Archive for the ‘News media’ Category

More Trouble for Who, Now?

October 1, 2010

I really didn’t think I was going to post on this blog ever again, but this is perhaps the most idiotic thing I’ve ever seen.

The real story here, as anyone who is not a reporter out to make his mark in the mainstream media by taking a contrarian angle can see, is that Rick Sanchez, well-known to everybody who has ever seen him on TV as a big-mouthed idiot, opened his big mouth and said something idiotic.  But that’s not “man bites dog” enough for Time.

Stewart is as much of an innocent bystander to Sanchez’s stupidity and bigotry as Jeffrey Smuzinick was to Sanchez’s drunk driving, when Sanchez ran him over and drove away (and got off scott-free) back in 1990–undoubtedly due to the machinations of the International Cuban-American Cabal (note: sarcasm) that controls the US Justice system.

But by all means, keep an eye on this Nate Jones. With this kind of ability to call black white and to spin a news story 180 degrees from its factual basis, he will probably soon have his own cable news show.

Un-Presidented

March 20, 2009
"How come you don't do 'Iron Jay' anymore? That bit was hilarious!"

"How come you don't do 'Iron Jay' anymore? That bit was hilarious!"

I don’t have a lot to say about President Obama’s Tonight Show appearance, but there’ll never be a better excuse for taking this blog out of mothballs.

Clearly, this is an attempt by Obama to get around what his predecessor infamously referred to as the “filter”–that is, the mainstream news media–in order to speak directly to “the people.” Given how awful the news media has become, I think this is perfectly defensible. Leno let Obama speak at some length, and his questions, while not especially insightful, were no more trivial than those typically heard in The Situation Room, or from the other side of the Meet the Press desk. Leno’s no great shakes as an interviewer, but he knew to keep the focus on  his interviewee, and to stay on topic. Until the last, light-hearted segment, it was a relatively substantive interview.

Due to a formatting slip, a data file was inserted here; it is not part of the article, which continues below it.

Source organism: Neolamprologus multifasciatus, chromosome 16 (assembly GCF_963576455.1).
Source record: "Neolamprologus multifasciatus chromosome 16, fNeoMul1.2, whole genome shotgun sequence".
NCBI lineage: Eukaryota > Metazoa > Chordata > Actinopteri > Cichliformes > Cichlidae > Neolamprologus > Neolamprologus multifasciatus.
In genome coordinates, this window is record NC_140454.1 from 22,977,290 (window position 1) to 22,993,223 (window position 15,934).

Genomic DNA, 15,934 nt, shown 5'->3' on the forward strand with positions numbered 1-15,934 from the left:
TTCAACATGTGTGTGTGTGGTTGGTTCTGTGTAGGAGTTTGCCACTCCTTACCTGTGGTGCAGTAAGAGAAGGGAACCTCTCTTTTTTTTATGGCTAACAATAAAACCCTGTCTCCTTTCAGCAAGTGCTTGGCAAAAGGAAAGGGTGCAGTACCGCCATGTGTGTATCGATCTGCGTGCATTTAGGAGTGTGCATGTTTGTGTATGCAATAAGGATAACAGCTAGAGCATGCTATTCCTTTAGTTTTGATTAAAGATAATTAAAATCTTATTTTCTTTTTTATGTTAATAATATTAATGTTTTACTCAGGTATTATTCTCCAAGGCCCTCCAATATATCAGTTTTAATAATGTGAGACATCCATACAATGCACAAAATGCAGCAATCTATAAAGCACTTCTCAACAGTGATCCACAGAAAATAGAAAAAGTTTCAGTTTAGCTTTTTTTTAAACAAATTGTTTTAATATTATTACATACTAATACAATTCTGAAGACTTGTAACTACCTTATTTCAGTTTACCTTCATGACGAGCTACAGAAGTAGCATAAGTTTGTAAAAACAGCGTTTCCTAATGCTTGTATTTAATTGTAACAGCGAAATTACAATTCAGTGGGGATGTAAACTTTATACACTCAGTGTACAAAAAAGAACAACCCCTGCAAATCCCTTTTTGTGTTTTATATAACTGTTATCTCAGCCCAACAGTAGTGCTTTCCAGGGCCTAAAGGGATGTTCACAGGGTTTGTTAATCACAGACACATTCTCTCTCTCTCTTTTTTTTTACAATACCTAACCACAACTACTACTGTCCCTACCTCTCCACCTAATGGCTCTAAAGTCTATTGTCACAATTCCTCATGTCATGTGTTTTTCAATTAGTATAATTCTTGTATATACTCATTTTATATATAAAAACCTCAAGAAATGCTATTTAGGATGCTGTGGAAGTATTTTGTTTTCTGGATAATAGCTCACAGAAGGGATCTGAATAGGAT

It was not, however, a challenging one (though Jay deserves credit for poking the Pres. when he appeared to be overselling Geithner’s responsibility for the AIG mess).  It would be interesting to see how Obama would do with Jon Stewart or David Letterman. But that, of course, would defeat the other, less legitimate reason for “reaching out” via late-night TV: it’s not much of a risk. Obama going on Leno is hardly the same as Bush appearing on FOX News, but the probability of tough questioning is about the same–albeit for different reasons. (I’m not suggesting Leno’s “in the tank” for Obama, as Rupert’s crew was for Bush–just that Leno can be counted on to defer to Big Stars, whether from showbiz or politics, in a way that neither Stewart nor Letterman can.)

On the “Special Olympics” gaffe: Jaime Wieman has a good take (I love how he calls ABC jackass Jake Tapper the network’s “senior trivia correspondent”). It was unclear to me whether the joke was merely a self-deprecating comment on that still-low 129 score, or a characterization of Leno’s condescending applause (watch again, and see what you think). If it was the latter, that’s a little more impressive demonstration of quick-wittedness, and wickedness, in the sense of betraying a darker sensibility.

In any event, it was pretty inexcusable. I support Obama, and think he has used humor well, for the most part, but you just don’t do jokes about the Special Olympics on The Tonight Show. Especially if you’re President of the United States.

An Early Thanksgiving, and Some Leftovers

November 5, 2008

thanksgivingI am elated (and relieved) by the outcome of the election, and even, dare I say, a little bit hopeful about this country’s immediate future. Thanks voters, and thank God!

I’m as tired of thinking about politics as I imagine most of you are, which is why I’ve let a few recent things slide without posting. Here’s a few links worth a look, though.

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Comedy and “Balance”

October 29, 2008

Today’s installment of NPR’s Fresh Air featured an interview with SNL head writer and “Weekend Update” anchor Seth Meyers. He came across as an articulate and pleasant fellow, generous in his praise for colleague Tina Fey, boss Lorne Michaels, and recent guest-star Sarah Palin — and as an uninspired and workman-like creator of mass-market comedy. Seth Meyers is to comedy what an Applebee’s entree is to food: reliably palatable, but nothing memorable.

On further reflection, that’s pretty unfair to Applebee’s. Maybe he’s more like a Denny’s Grand Slam: not great, but readily available and unlikely to make you actually vomit.